A few years ago, I didn't know any dead people. My Grandmother's brother, who we called Uncle Ed, had died of lung cancer, but I didn't know him, so his funeral meant nothing. So it goes.

When I was a sophomore in high school, the first person I knew who died was a friend's mother. She died of Ovarian Cancer, and in the few months preceding her death she seemed to shrivel and melt like rotten fruit. So it goes.

A few months after that, my grandfather finally died of prostate cancer. His prostate had swelled up with a tumor until it was almost as big as a basketball, or so I was told. Finally, it crushed his liver. So it goes.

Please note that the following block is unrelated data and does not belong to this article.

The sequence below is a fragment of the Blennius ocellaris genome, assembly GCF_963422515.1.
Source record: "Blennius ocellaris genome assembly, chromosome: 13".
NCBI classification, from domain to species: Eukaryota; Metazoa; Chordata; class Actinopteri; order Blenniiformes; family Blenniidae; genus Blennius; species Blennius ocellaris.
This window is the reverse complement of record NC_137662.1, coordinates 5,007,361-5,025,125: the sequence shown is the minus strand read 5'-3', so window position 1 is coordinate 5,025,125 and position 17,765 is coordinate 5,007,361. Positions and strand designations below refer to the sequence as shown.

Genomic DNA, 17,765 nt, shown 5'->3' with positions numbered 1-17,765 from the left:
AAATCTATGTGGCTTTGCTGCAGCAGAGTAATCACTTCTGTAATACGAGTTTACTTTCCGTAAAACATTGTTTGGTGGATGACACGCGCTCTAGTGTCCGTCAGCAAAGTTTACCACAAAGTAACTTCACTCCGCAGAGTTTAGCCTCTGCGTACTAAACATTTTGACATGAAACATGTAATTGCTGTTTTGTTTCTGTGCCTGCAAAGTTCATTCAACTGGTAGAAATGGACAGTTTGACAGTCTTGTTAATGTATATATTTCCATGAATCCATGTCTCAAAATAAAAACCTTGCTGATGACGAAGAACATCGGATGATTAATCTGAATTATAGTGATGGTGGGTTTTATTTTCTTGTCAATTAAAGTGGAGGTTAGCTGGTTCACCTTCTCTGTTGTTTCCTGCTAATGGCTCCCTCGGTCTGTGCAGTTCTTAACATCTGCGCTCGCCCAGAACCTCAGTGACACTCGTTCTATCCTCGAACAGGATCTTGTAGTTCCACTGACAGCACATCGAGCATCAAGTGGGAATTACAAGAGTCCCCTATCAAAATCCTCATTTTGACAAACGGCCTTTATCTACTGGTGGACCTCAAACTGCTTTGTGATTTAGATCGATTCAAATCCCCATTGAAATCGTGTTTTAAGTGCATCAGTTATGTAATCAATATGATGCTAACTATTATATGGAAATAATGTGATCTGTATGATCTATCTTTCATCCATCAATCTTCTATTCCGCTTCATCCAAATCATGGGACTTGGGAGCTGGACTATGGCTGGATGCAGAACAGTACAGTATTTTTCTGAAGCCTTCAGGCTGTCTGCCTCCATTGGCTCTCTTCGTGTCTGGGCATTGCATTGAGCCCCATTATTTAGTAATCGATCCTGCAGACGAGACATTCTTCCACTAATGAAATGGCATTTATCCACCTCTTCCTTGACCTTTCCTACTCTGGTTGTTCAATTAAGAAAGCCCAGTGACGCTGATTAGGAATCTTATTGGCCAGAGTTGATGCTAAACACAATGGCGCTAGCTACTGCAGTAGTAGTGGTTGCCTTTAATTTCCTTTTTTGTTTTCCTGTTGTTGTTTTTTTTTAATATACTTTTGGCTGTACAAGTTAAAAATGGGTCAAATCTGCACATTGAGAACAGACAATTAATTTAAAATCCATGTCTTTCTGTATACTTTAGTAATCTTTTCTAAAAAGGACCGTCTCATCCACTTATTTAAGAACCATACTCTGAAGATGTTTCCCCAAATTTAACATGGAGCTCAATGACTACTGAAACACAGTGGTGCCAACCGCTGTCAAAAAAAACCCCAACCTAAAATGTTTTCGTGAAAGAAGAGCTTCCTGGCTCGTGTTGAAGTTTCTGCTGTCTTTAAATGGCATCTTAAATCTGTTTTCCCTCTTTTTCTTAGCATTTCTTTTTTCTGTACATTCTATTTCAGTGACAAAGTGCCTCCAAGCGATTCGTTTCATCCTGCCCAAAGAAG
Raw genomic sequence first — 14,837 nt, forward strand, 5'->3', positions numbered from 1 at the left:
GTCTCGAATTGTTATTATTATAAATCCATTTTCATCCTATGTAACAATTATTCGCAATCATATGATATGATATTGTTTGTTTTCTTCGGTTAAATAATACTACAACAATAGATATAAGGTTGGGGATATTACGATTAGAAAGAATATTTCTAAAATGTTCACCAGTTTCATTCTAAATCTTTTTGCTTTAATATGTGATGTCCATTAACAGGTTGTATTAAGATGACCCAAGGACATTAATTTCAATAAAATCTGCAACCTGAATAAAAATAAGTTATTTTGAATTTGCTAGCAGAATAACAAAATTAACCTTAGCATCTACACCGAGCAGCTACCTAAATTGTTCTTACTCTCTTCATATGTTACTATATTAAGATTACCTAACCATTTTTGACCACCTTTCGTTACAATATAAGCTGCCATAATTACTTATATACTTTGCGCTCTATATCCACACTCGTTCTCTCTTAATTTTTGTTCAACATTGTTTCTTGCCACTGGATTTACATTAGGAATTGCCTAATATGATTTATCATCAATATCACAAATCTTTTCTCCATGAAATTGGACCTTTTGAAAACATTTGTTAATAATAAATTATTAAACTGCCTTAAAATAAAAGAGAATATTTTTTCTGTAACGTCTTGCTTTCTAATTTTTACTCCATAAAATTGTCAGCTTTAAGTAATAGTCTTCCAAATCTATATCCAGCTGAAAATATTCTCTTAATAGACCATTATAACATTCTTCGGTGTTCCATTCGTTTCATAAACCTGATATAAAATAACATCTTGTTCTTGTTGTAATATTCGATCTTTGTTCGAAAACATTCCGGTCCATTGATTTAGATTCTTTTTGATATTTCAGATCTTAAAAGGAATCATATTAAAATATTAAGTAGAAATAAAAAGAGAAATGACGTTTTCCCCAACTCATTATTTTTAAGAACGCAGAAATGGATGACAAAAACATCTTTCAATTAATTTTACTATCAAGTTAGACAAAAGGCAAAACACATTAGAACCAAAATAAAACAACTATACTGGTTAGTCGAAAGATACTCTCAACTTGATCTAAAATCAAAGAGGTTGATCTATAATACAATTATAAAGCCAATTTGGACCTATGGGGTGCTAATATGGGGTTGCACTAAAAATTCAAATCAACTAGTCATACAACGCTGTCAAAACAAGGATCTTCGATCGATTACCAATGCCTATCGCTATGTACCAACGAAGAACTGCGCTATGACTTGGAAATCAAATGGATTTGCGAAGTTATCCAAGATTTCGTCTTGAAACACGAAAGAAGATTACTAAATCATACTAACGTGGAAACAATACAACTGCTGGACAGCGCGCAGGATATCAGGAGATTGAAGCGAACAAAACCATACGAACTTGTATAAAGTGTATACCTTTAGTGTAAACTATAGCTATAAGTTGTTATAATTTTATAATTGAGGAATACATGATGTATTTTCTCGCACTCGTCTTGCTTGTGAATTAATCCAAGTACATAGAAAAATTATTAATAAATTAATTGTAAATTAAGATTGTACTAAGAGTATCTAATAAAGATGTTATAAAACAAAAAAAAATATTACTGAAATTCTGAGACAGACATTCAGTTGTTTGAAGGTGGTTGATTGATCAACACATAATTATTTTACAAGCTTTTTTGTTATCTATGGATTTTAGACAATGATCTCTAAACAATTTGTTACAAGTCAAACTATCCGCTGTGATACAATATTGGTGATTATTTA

After that, another friend's mother died suddenly of a brain tumor. She took about two months to die. So it goes.

A few months ago, a friend's mother died of cancer, ovarian again. She died in about six months, and her husband cried as he read a eulogy for her. So it goes.

Those are the only people I've ever known to die. I suppose I've been very lucky. A man I work with from Bangladesh can remember being stuck in rivers that were clogged with dead people. So it goes.